A sluggish economy and an overall increase in the fuel efficiency of the U.S. vehicle fleet have reduced demand for gasoline to levels not seen since June 2004, according to the American Petroleum Institute.
In June, the U.S. needed 9.18 million barrels of gasoline per day, 0.5% lower than a year ago, the group said. Despite the lower demand, gas prices continue to inch upward in 2010. According to the U.S. Energy Information Administration, the average price for a gallon of gasoline stood at $2.75, or 25 cents more than a year ago. However, that’s still far below the record highs in the $4 range in 2008.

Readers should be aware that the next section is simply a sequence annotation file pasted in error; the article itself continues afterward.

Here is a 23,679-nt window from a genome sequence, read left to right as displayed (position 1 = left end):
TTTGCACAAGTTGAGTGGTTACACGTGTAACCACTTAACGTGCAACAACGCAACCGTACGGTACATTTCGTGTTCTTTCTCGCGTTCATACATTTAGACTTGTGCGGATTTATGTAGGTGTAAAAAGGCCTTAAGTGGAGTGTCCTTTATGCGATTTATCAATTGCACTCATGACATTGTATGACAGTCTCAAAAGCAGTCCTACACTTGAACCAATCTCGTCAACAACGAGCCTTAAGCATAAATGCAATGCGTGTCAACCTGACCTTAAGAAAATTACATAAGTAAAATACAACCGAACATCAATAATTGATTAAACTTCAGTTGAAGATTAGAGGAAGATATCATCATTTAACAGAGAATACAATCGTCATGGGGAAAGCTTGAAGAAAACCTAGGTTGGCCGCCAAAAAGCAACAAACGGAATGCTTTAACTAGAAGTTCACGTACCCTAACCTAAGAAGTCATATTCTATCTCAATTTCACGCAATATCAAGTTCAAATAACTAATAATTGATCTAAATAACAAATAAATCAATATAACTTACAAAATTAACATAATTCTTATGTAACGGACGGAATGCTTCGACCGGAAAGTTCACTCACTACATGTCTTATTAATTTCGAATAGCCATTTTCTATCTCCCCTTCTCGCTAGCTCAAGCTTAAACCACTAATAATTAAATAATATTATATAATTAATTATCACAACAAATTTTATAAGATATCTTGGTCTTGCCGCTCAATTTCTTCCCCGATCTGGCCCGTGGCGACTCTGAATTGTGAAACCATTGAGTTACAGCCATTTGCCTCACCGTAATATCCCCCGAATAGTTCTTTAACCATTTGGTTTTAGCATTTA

Energy demand is also a good barometer of economic health. In June, crude oil production increased 3.9% in the contiguous United States. The increase is mainly due to an increase in distillates, or fuel/heating oil.
U.S. oil production has been in a state of freefall since the 1980s. It has dipped from an average of nearly 9 million barrels a day in 1985 to about 5.5 million barrels today, according to the EIA. The U.S. still meets about 28% if its daily needs from domestic production, with about 3.1% of the total supply coming from Alaska.